At these institutions I would like especially to acknowledge John Hench, Peter Drummey, and Louis Tucker, and thank both institutions for permission to cite from their manuscript collections. I also gratefully acknowledge the University of Minnesota for fellowship support: I have had the good fortune to work with Frank Smith, Andrea Caserta, and Jeff Hoffman at Cambridge University Press, who have all been wonderful and cheerful about my questions.
To the series editors, Fred Hoxie and Neal Salisbury, I offer my deepest gratitude for their fabulous guidance. Much of this book is about families, and it is my privilege to acknowledge the love and support of my family, which matter to me in incalculable ways. Words can't express what this is all about, but they know.
Acknowledgments xiii Finally, I want to thank my husband, Timothy J. Kehoe, whose own family has to my good fortune become my own. Tim has also offered feedback on my work, an abundance of enthusiasm in everyday matters, and astounding connections to people and places.
His presence in my life insures that there will never be a dull moment. Crafting this book according to varying rhythms over the past fourteen years evoked strong resonance with me because, as I came to learn, Natick's history paralleled crucial aspects of my own family's history. In researching and writing this book, I have had frequent occasion to remember my maternal grandmother, Caroline Edna Wright Tonneson, who understood my halting Ojibwe when I came home to visit from college but chose monolingual English for her children.
My grandmother and her extended family, very few of whom survived to perpetuate their lineages, witnessed the implementation of the federal government's allotment and assimilation policies first-hand. Like most Ojibwe people on the White Earth Reservation in northwestern Minnesota, they lost all of their land.
Prologue "My land'1 Natick and the narrative of Indian extinction The button-wood trees, in front of the south tavern, were set out in Their being planted on the Indian burying ground gave offence to some of the few remaining individuals of the tribe; and one poor girl, with a mixture of grief and anger, endeavoured to uproot them; but they resisted her efforts, as they have many a violent storm, are still in a thriving condition, and measure 17 feet in circumference, at the height of two feet from the ground.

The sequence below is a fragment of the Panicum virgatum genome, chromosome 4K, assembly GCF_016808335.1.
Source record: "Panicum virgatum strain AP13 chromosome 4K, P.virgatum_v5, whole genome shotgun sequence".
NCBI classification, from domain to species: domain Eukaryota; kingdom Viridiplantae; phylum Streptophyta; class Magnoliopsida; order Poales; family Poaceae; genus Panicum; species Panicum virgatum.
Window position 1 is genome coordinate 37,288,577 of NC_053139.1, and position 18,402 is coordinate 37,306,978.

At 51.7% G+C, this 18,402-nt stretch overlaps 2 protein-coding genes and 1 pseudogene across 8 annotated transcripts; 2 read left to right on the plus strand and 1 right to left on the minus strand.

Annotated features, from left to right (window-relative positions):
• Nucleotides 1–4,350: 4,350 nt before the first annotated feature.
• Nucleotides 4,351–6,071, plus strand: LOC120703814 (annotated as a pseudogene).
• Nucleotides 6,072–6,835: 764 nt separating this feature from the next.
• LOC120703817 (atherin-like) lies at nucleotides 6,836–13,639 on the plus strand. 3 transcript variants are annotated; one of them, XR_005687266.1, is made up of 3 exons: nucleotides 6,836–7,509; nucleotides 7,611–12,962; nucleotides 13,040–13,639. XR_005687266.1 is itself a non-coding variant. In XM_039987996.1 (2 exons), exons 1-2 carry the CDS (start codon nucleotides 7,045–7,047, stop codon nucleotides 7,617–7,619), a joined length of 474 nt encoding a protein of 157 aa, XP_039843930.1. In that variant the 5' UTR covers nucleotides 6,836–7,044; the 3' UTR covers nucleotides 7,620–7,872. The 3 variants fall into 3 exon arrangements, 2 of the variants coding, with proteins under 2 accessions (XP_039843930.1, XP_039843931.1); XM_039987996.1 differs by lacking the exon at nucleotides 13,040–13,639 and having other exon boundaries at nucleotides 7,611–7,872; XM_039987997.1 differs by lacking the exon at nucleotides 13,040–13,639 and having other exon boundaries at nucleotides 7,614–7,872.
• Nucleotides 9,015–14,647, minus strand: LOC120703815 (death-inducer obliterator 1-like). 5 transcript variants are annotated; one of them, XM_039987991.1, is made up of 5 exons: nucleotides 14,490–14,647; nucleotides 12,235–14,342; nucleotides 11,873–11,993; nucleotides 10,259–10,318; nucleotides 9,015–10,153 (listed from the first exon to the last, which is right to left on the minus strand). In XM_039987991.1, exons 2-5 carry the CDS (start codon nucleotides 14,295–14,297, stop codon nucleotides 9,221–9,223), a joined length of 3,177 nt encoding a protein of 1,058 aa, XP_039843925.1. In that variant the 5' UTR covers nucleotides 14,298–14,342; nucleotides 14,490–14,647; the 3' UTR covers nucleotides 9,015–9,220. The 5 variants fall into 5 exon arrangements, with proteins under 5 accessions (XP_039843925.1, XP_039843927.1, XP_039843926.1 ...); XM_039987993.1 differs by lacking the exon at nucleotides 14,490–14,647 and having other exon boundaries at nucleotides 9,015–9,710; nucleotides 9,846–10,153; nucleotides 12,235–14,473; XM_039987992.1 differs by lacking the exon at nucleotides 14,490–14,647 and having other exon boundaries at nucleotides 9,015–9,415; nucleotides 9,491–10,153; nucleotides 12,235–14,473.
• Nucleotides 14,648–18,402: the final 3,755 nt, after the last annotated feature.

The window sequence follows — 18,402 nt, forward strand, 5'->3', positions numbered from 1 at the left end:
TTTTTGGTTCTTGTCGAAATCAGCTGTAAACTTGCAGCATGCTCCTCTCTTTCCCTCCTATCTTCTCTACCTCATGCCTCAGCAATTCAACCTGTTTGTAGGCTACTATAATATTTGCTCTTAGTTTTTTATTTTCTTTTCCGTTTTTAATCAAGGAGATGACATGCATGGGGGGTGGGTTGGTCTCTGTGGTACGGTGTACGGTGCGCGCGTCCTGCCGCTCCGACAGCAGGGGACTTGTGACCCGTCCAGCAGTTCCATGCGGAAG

The narrative construction This passage by William Biglow, from the section on "Remarkable Trees" in the first published history of Natick, Massachusettsdescribes a scene rich with symbolism.
In planting buttonwood trees in front of a tavern and on the Indian burying ground, the relatively recently arrived English residents of the once all-Indian community engaged in a colonial act.
In "grief and anger," an offended Indian girl defiantly resisted this deed of desecration and erasure, presumably hoping to defend the graves and memory of her people.completed a six-month financial plan. This covered the period September through February Selected portions of the plan are shown in the table below.
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NOTES. ABBREVIATIONS. Abbreviations of the organizations mentioned in the notes may be found in the list of abbreviations in the front matter.
The notes refer to the black abolitionist papers (BAP) both as a digitized source, in microfilm (with reel numbers) and print editions (with .
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State the financing you need, based on your financial forecasts. Include details of any finance provided by the founder or management. completed a six-month financial plan. This covered the period September through February Selected portions of the plan are shown in the table below.